I’m sure there are other reasons people don’t watch old anime, but I feel like I’ve covered all the ones that people regularly mention, so I can finally get onto the important part: justifying why old anime is worth watching in the first place.
The most obvious reason is that you’re going to miss out on a lot of shows you would otherwise like if you don’t watch old anime. Eva is a great example, but there are so many more interesting works that aren’t exactly going to be remade. I just finished watching Onii-sama e…, a show which has incredibly interesting directing paired with some of the best-written melodrama I’ve ever seen. Its use of lighting to convey tone is excellent, and it’s basically the best soap opera in anime. Just watching this show was enough to seal Dezaki as one of my favorite directors. If I didn’t watch old anime I’d have missed out on it, which would be a major shame.
There’s also so much variance and experimentation in old anime. This is particularly true for OVAs, but it can be seen in movies and shows as well. You can find brutal space operas like Zeta Gundam, contemplative anti-war dramas like War in the Pocket, and fantastical mecha adventures like Turn A Gundam. And those are only Gundam shows I’ve seen, a small sliver of all the shows worth watching from back then. Entire genres like sci-fi saw many more shows in the past, particularly in sub-genres like mecha and cyberpunk. If you’re not interested in that kind of story you won’t care much, but I suspect most people would like some shows from this period, just because there are so many different kinds. From almost no other era will you find a trippy, fairy tail-esque, feminist masterpiece like Revolutionary Girl Utena.
Another reason that old anime is worth watching is simply for the history. Now, I understand that I’m far more interested in anime as a medium with a history than many other fans, so this won’t apply equally to everyone, but I think anyone who self-identifies as an anime fan owes it to themselves to learn something about the medium’s past. That doesn’t have to happen by actually watching older shows, but it certainly helps enrich one’s knowledge of the medium.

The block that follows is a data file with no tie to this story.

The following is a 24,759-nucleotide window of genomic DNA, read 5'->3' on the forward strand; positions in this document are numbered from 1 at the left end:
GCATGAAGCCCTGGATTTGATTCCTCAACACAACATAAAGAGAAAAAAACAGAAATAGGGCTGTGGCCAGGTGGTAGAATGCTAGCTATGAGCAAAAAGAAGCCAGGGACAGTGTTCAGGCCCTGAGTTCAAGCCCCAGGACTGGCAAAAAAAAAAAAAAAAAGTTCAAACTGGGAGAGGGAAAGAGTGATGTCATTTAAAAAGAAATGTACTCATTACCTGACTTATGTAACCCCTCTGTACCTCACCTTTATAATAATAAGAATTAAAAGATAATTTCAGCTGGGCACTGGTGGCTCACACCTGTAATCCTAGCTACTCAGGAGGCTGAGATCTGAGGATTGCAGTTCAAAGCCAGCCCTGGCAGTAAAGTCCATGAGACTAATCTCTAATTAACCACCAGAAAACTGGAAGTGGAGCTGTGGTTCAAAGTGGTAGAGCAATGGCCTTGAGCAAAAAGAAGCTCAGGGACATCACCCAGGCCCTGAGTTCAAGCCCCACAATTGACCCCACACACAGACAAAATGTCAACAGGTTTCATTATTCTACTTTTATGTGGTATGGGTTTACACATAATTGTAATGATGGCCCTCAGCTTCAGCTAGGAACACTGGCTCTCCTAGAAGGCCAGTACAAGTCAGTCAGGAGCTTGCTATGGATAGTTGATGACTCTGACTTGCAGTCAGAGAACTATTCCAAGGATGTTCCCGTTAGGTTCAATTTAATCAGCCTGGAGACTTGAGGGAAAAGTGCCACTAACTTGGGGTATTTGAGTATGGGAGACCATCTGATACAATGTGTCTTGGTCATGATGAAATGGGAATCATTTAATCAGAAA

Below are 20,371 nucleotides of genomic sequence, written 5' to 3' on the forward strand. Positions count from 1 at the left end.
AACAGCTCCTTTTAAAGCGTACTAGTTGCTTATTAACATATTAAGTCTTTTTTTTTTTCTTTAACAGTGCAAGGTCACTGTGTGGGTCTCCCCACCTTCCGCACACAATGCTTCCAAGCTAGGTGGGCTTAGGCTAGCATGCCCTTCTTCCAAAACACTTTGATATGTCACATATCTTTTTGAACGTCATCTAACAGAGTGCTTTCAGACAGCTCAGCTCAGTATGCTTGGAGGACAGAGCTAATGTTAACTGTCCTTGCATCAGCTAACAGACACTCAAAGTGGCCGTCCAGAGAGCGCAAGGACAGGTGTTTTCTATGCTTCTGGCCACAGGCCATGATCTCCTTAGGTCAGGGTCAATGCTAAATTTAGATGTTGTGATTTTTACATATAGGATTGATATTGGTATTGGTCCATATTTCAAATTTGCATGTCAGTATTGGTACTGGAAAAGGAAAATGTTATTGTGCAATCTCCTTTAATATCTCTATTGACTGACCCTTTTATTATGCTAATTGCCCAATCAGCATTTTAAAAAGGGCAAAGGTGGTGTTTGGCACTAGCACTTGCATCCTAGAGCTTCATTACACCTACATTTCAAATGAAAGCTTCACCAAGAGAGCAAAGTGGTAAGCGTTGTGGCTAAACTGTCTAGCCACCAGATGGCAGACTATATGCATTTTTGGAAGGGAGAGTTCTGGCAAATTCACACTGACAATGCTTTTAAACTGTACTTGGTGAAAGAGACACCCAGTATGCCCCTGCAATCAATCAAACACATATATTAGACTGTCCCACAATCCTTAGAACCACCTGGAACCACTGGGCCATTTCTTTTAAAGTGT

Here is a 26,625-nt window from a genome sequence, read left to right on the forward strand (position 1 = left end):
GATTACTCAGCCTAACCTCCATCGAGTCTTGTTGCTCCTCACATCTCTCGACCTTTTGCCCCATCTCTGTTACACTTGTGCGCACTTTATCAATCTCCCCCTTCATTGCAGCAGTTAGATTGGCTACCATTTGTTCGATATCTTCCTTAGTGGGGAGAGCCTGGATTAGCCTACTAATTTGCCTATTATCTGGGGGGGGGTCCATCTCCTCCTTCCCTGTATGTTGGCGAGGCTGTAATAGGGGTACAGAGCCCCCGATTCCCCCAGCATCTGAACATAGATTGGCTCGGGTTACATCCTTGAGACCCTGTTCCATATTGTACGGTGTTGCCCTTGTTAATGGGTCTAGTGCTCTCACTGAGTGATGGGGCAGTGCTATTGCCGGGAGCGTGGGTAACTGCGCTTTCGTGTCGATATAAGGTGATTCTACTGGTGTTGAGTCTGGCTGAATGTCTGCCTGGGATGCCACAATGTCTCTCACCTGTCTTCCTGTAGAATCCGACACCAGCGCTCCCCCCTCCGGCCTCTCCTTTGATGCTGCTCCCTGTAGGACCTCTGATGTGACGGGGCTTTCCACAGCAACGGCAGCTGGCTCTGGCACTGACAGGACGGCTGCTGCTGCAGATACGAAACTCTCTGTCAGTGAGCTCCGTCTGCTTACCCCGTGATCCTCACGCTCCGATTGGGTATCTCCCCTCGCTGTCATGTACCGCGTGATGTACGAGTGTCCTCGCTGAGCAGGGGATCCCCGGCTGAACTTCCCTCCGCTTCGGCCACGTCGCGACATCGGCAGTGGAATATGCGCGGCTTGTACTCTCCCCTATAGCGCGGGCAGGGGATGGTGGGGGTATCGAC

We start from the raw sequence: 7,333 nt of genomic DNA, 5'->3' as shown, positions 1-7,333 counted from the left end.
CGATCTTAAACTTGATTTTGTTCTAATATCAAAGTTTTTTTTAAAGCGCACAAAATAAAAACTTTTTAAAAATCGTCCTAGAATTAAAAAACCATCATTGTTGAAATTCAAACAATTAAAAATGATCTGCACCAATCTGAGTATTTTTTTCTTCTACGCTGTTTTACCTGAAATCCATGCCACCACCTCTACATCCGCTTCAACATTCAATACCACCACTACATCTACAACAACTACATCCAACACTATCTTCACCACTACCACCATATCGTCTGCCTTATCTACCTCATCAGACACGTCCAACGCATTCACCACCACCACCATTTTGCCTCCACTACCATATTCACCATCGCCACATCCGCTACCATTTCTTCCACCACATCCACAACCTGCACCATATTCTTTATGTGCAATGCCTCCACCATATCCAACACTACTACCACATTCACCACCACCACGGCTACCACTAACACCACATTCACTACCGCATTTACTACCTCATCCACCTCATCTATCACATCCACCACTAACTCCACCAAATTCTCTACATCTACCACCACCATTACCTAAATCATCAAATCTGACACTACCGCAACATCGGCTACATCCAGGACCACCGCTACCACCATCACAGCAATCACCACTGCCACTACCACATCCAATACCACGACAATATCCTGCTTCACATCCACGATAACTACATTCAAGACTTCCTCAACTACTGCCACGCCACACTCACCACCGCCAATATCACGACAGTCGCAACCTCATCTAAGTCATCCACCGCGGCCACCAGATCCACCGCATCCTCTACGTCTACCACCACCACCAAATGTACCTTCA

Learning more about the industry’s history only makes modern shows more enjoyable. Watching Sailor Moon makes it more interesting to watch Madoka or YuYuYu or Precure, because you know how the genre came to be the way it is. The same applies for just about any influential classic; when you watch anything in the future that references it or borrows ideas from it, you’ll appreciate it to a greater extent. Watching Dezaki shows is making anime in general so much more interesting to watch, because he had such a major influence on the industry. Seeing the techniques he pioneered get used in modern shows only makes anime more rewarding as a whole. Like I said, there are people who don’t care about this kind of thing at all, but I think most would benefit from at least a cursory glance at the past beyond Eva. At the very least it would reduce the number of people who think Madoka and Eva “deconstructed” the genres they come from, and I think most people can agree that would be a valuable outcome.
As I’ve said throughout this, I totally understand why people don’t watch old anime. It can be hard to get ahold of, is quite different from the stuff people are watching today, and isn’t often talked about. But I think there’s so much value in older anime that goes underappreciated. People shouldn’t be so quick to discard the classics. I’m not expecting this video to push the community at large to start watching old anime or anything, but I do hope it can motivate at least one person to start. Even that little push could help us move towards a culture of appreciation for the classics, something that would really help the fandom.